“Ramona”: The History Of A Classic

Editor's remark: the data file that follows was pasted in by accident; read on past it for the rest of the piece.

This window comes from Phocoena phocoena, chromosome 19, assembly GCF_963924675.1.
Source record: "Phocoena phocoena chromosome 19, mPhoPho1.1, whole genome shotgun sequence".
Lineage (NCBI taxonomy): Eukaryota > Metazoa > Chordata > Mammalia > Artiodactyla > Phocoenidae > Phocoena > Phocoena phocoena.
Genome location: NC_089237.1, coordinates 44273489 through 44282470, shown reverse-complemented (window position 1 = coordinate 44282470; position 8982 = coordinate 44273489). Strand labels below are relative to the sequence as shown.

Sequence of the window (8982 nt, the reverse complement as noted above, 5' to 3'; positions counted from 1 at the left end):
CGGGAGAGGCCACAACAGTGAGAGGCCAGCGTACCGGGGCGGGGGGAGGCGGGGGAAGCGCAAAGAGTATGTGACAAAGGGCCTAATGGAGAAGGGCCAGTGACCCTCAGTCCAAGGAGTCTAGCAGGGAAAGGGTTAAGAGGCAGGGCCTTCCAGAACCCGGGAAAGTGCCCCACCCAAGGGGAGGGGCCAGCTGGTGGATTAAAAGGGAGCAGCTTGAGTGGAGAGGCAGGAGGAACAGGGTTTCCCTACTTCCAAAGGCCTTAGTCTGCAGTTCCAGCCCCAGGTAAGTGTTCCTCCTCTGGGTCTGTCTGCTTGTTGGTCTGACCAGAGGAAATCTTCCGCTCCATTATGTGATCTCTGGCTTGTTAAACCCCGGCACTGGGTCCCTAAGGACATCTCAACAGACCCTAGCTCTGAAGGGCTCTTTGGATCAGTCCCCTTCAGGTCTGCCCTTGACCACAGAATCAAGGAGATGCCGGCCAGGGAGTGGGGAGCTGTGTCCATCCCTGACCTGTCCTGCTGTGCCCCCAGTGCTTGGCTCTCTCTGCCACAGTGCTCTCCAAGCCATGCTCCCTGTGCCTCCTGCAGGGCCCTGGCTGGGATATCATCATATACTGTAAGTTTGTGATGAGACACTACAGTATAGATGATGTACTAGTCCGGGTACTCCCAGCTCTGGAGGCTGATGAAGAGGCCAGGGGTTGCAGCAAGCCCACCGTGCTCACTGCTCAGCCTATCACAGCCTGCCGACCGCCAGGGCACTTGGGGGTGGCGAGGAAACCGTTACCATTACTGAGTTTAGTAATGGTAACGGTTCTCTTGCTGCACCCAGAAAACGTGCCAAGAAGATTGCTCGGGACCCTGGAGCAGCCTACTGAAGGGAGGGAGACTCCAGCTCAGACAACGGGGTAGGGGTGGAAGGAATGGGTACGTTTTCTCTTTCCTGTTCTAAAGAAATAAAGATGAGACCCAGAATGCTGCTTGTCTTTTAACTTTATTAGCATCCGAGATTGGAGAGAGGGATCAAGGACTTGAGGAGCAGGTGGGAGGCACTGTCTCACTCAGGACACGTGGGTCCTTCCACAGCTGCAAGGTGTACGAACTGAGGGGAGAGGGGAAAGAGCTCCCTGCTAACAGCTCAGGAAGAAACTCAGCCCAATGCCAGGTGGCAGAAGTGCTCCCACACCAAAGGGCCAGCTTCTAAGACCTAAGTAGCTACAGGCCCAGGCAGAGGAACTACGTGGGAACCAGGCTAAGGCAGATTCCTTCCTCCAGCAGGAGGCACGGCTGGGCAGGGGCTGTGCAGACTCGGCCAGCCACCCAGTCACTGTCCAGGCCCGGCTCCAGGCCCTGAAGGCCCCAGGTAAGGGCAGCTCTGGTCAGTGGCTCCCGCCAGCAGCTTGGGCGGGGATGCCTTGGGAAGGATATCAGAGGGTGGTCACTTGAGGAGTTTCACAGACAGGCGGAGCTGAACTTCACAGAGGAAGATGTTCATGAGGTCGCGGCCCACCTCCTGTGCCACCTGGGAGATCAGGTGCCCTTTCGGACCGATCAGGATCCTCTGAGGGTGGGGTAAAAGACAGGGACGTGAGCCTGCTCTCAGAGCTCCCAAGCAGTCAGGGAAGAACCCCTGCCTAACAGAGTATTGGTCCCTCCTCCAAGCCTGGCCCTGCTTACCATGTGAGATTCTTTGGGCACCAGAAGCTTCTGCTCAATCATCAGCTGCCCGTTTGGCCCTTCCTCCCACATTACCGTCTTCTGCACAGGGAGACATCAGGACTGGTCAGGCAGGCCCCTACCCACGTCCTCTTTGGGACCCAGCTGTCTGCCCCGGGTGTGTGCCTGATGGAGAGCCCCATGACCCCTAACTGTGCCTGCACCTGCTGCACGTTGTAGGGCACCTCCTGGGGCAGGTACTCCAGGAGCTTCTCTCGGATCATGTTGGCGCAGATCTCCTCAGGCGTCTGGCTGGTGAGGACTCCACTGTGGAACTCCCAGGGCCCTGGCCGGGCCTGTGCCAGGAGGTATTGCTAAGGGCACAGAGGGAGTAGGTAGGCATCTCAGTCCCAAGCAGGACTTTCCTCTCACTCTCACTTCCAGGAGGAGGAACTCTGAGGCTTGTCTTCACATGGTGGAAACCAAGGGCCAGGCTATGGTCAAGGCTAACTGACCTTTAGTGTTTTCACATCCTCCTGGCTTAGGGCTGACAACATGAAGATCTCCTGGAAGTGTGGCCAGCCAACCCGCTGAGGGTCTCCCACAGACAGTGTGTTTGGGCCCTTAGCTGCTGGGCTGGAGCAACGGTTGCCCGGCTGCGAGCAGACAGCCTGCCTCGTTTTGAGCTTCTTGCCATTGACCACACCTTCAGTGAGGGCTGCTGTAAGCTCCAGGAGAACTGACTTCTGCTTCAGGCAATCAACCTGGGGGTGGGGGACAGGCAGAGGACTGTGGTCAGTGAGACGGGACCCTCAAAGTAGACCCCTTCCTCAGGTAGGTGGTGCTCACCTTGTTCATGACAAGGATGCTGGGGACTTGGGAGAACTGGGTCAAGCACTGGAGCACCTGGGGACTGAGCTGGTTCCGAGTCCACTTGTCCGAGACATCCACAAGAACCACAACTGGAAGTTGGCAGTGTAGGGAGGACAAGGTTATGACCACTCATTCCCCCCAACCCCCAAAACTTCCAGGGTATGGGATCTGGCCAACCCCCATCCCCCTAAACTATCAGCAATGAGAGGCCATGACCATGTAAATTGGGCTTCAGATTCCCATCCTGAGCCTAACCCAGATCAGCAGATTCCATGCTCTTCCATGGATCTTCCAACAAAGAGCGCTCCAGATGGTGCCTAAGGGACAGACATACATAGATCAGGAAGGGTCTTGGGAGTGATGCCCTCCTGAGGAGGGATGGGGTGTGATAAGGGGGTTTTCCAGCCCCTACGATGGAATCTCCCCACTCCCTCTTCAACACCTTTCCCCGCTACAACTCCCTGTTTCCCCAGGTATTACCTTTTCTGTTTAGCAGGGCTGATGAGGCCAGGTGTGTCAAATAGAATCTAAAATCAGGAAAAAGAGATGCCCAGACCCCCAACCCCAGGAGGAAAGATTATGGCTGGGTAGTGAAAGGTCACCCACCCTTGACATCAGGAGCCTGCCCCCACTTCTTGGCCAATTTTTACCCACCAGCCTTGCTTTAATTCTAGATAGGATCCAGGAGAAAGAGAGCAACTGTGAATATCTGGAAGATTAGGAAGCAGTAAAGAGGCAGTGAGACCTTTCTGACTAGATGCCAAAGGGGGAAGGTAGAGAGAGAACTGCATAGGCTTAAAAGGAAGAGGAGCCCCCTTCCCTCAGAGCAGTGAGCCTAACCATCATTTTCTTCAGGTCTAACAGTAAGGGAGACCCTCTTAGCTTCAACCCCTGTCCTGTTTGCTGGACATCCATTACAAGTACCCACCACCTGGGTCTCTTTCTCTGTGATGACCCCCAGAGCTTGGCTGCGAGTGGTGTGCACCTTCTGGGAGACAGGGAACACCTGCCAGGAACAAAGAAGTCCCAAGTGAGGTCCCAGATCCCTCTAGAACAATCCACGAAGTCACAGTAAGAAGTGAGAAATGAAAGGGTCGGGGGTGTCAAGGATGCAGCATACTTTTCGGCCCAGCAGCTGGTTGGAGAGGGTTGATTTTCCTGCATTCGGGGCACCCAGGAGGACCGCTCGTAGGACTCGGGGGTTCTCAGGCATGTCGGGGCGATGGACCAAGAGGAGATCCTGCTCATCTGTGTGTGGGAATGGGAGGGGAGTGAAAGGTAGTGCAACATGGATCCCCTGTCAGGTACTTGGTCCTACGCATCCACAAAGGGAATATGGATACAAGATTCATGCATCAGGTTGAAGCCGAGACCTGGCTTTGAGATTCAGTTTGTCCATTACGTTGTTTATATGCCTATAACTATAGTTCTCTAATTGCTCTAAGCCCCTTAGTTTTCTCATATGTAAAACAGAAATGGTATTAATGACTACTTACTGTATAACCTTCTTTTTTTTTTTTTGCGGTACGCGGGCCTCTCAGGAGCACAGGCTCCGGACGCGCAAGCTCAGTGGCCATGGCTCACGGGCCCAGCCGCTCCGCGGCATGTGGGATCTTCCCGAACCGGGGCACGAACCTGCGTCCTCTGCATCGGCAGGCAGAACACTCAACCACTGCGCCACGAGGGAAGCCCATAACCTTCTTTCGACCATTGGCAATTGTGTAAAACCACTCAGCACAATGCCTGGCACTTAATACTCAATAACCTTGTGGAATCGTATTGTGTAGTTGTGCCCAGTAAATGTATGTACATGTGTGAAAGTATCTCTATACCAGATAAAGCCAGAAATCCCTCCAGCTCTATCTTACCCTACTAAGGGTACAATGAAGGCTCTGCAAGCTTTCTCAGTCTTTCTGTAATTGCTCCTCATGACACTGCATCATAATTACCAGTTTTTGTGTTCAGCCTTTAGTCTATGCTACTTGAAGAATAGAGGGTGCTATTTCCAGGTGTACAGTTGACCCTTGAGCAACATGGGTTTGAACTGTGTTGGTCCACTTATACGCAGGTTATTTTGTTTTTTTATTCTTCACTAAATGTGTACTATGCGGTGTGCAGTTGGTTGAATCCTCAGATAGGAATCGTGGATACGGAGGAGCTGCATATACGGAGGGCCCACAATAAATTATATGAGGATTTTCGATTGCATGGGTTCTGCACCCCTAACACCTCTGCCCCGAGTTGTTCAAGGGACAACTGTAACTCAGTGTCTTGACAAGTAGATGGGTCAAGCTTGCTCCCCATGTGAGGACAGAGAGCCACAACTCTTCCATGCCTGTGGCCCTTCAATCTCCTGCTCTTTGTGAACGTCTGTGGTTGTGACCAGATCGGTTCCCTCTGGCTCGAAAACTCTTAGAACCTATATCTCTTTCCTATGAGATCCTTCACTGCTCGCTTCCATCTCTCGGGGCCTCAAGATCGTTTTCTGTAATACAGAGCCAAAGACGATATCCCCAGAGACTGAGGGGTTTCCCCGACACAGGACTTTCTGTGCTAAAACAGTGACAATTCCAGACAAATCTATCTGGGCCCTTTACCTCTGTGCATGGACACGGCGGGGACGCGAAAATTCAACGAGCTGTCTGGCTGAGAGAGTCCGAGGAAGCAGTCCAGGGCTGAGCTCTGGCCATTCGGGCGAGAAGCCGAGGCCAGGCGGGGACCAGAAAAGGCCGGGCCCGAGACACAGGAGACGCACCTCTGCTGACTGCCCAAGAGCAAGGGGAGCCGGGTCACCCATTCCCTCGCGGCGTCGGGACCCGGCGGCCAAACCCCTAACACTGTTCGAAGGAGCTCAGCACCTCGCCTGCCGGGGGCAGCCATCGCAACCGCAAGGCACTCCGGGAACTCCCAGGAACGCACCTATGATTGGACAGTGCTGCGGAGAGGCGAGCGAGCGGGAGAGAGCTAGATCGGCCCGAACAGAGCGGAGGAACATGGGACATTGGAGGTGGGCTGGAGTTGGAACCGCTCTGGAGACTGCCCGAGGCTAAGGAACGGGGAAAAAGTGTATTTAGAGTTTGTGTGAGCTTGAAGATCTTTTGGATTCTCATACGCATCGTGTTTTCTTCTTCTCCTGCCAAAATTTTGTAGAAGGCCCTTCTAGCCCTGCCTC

Every century or so, a story will emerge that carries so much social and emotional importance it becomes first a classic, and then… iconic. The tragic tale of Ramona and her lover Alessandro is just such a story. Like Romeo and Juliet, Wuthering Heights, and even a more modern fable like The Great Gatsby, “Ramona” has planted itself in our cultural consciousness in a very unique way. When Helen Hunt Jackson’s novel “Ramona” was first published in 1884, it was hurled against the public mindset like an ocean wave against a row boat. The sheer gravity of its message could not be ignored. It became an instant best seller, and, as “Uncle Tom’s Cabin” had a generation earlier, not only changed the way people looked at the world outside their own comfort zone, it gave the average citizen a look into a culture they had previously only heard rumor of. Woven into the romance of “Ramona” is a glimpse of the tragic history of Southern California’s native peoples. More than just a love story, it is a tale who’s message is as important today as it was when the novel first hit the public stage.